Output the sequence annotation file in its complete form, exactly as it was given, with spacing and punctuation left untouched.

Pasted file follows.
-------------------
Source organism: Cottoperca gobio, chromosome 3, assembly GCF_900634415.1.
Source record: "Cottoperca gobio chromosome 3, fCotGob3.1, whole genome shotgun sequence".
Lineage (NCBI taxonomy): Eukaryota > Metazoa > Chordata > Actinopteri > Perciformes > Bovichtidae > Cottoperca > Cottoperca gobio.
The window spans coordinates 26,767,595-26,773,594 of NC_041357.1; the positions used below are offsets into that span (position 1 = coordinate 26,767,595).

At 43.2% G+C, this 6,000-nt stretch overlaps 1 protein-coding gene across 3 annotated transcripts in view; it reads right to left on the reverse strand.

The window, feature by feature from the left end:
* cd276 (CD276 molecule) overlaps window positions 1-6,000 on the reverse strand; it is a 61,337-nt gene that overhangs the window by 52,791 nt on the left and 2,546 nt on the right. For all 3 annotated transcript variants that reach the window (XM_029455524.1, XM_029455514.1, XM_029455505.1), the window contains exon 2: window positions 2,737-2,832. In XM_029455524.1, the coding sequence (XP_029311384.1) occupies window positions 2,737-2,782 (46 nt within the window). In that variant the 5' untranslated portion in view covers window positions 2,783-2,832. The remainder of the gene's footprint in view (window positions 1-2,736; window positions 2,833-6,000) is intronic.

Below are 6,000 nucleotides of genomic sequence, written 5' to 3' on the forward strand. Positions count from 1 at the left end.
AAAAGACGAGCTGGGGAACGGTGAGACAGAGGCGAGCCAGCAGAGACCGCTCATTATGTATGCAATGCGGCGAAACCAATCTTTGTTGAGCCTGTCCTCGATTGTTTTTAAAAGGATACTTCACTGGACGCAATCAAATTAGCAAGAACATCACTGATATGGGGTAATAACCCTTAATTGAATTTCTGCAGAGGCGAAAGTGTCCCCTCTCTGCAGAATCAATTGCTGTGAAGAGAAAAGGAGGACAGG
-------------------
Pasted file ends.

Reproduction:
Source organism: Cottoperca gobio, chromosome 3, assembly GCF_900634415.1.
Source record: "Cottoperca gobio chromosome 3, fCotGob3.1, whole genome shotgun sequence".
Lineage (NCBI taxonomy): Eukaryota > Metazoa > Chordata > Actinopteri > Perciformes > Bovichtidae > Cottoperca > Cottoperca gobio.
The window spans coordinates 26,767,595-26,773,594 of NC_041357.1; the positions used below are offsets into that span (position 1 = coordinate 26,767,595).

At 43.2% G+C, this 6,000-nt stretch overlaps 1 protein-coding gene across 3 annotated transcripts in view; it reads right to left on the reverse strand.

The window, feature by feature from the left end:
* cd276 (CD276 molecule) overlaps window positions 1-6,000 on the reverse strand; it is a 61,337-nt gene that overhangs the window by 52,791 nt on the left and 2,546 nt on the right. For all 3 annotated transcript variants that reach the window (XM_029455524.1, XM_029455514.1, XM_029455505.1), the window contains exon 2: window positions 2,737-2,832. In XM_029455524.1, the coding sequence (XP_029311384.1) occupies window positions 2,737-2,782 (46 nt within the window). In that variant the 5' untranslated portion in view covers window positions 2,783-2,832. The remainder of the gene's footprint in view (window positions 1-2,736; window positions 2,833-6,000) is intronic.

Below are 6,000 nucleotides of genomic sequence, written 5' to 3' on the forward strand. Positions count from 1 at the left end.
AAAAGACGAGCTGGGGAACGGTGAGACAGAGGCGAGCCAGCAGAGACCGCTCATTATGTATGCAATGCGGCGAAACCAATCTTTGTTGAGCCTGTCCTCGATTGTTTTTAAAAGGATACTTCACTGGACGCAATCAAATTAGCAAGAACATCACTGATATGGGGTAATAACCCTTAATTGAATTTCTGCAGAGGCGAAAGTGTCCCCTCTCTGCAGAATCAATTGCTGTGAAGAGAAAAGGAGGACAGG